GERN enrolled (7/19/10) the first patient in a randomized Phase 2 clinical trial of its telomerase inhibitor drug, imetelstat (GRN163L), as maintenance therapy following platinum-based induction therapy for patients with non-small cell lung cancer (NSCLC).
The trial is an open label, multi-center, randomized Phase 2 clinical trial to test the efficacy and safety of maintenance treatment with imetelstat in addition to standard of care versus standard of care alone in patients with advanced (stage IIIB or IV) NSCLC, who have not progressed after completing first-line induction chemotherapy. Induction treatment consists of four cycles of platinum-based doublet chemotherapy with or without bevacizumab. Post induction standard of care is either observation or continuation of bevacizumab treatment. Bevacizumab is standard of care in the U.S. for certain NSCLC patients with non-squamous histology.
Patients are randomly assigned in a 2:1 ratio to receive either imetelstat in addition to standard of care or standard of care only and stratified according to bevacizumab treatment during induction therapy. Imetelstat is administered at a dose of 9.4 mg/kg on days one and eight of a 21 day treatment cycle. The dose and dosing schedule were established during the prior Phase 1 clinical trial of imetelstat as a single agent in solid tumors.
The primary efficacy endpoint for the Phase 2 trial is the estimate of median progression-free survival for patients receiving imetelstat as maintenance therapy. Secondary efficacy endpoints are objective response and time to all-cause mortality. Safety and tolerability of imetelstat will also be assessed. Exploratory endpoints include evaluation of potential biomarkers for predicting clinical outcome from imetelstat therapy.
Enrollment is estimated at 96 patients from approximately 20 clinical sites across the US.
Phase 1 clinical trials using imetelstat have documented the drug’s safety profile. Preclinical studies have shown imetelstat’s anti-tumor activity and activity against nine different cancer stem cell types. The NSCLC Phase 2 clinical trial is designed to test the effects of imetelstat on delaying or preventing tumor re-growth following de-bulking chemotherapy by targeting cancer stem cells. Tumor re-growth relies primarily on the proliferation of cancer stem cells, which show resistance to many conventional chemotherapeutic agents and are capable of indefinite self-renewal because of high telomerase activity.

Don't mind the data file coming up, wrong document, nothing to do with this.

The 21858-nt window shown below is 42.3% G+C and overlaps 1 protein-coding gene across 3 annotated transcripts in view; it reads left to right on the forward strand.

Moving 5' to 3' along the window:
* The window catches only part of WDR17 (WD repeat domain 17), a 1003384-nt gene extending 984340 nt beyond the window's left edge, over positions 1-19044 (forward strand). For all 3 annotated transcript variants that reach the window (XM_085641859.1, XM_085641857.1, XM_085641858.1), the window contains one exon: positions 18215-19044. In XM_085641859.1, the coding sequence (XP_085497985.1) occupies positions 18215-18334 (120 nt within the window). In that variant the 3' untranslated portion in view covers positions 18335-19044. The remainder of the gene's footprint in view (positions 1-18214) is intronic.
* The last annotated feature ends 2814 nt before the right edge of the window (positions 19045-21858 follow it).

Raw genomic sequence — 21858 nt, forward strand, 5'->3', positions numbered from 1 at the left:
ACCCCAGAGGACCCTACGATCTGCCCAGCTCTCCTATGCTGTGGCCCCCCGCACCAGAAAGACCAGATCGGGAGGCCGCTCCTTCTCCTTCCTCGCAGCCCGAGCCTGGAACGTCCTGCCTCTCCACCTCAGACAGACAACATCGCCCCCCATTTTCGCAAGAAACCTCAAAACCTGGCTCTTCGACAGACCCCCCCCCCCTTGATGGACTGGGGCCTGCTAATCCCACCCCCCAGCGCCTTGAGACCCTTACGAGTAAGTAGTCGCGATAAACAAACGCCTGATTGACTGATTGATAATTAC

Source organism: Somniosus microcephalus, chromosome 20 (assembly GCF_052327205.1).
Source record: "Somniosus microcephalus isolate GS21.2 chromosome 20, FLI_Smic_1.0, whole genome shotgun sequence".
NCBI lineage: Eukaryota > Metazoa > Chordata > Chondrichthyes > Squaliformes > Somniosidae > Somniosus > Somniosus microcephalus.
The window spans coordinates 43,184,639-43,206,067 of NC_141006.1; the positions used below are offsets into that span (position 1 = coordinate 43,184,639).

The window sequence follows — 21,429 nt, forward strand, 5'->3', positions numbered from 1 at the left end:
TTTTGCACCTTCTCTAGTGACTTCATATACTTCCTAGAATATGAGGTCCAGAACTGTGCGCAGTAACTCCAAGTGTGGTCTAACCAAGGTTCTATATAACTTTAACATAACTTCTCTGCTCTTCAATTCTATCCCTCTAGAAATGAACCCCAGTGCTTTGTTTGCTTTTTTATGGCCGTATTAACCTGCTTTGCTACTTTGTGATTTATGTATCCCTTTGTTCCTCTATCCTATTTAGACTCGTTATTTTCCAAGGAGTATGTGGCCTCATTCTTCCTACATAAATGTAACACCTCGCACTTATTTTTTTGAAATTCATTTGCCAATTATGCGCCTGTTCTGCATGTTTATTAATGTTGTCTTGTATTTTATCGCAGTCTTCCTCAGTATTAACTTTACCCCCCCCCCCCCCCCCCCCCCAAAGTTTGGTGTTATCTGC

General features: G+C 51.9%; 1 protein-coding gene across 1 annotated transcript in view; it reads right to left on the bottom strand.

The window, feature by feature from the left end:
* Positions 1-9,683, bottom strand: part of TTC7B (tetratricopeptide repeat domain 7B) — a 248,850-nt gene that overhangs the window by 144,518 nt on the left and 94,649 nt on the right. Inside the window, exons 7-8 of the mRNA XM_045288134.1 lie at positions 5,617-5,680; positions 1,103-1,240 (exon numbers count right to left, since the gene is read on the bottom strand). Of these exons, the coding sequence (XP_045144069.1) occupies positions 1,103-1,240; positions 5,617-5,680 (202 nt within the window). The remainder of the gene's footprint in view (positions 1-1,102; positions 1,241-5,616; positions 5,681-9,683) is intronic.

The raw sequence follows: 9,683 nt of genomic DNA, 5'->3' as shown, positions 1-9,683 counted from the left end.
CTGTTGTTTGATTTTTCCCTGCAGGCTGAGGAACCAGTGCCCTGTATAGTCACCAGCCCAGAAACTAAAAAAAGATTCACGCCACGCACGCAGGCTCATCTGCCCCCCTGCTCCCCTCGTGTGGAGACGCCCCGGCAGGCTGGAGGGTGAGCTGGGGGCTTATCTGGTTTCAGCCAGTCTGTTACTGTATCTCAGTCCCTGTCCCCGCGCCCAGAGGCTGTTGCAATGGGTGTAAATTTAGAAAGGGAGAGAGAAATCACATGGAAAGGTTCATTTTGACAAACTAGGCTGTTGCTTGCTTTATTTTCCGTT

Pre-clinically, imetelstat has exhibited potent activity against cancer stem cells derived from primary patient samples or cancer cell lines from all tumor types tested to date, including NSCLC cell lines. Studies in xenograft models of NSCLC showed that imetelstat treatment inhibited telomerase, reduced tumor growth and increased survival in a model of metastasis. In addition, the combination of imetelstat and bevacizumab was shown to have a greater inhibitory effect on tumor growth than with either imetelstat or bevacizumab as single agents.
Imetelstat has been tested in 6 Geron-sponsored Phase 1 clinical trials at 22 U.S. medical centers treating over 180 patients examining the safety, tolerability,pharmacokinetics and pharmacodynamics of the drug, alone or in combination with other standard therapies, in patients with different hematological and solid tumors. The Phase 2 single agent dose of 9.4 mg/kg and treatment on days one and eight of a 21 day cycle were established as a result of the Phase 1 trial of imetelstat as a single agent in solid tumors. In that study, exposure to imetelstat achieved during the treatment period with doses of 7.5mg/kg and above was higher than the exposure required for efficacy in preclinical models. Selected tissue samples from patients in the Phase 1 trials have shown preliminary evidence of telomerase inhibition.
Lung cancer is the leading cause of cancer death worldwide. Estimates for lung cancer in the United States for 2009 predicted over 219,000 new cases and 159,000 deaths from the disease. Non-small cell lung cancer (NSCLC) represents more than 85% of lung cancer cases, with the majority being diagnosed in advanced stages. Approximately 15% of patients in the US with NSCLC will survive 5 years, reflecting the limited potential of currently available therapies.
Telomerase is a critical and broadly applicable tumor target. The enzyme is expressed in a wide range of malignant tumors, and its activity is essential for the indefinite replicative capacity of cancer that enables malignant cell growth. Telomerase has now also been shown to be a target for cancer stem cells. Telomerase is absent or expressed only transiently at low levels in most normal adult tissues.
Imetelstat is a lipidated short chain oligonucleotide that binds with high affinity and specificity to the catalytic site of telomerase, resulting in competitive inhibition of enzyme activity. Proprietary manufacturing chemistry and the addition of a 5′ lipid chain have enabled the molecule to penetrate cells and tissues throughout the body. Imetelstat has demonstrated anti-tumor effects in a wide range of preclinical xenograft models of human hematological and solid tumors, and potent activity against cancer stem cells derived from primary patient samples or cancer cell lines from multiple tumor types.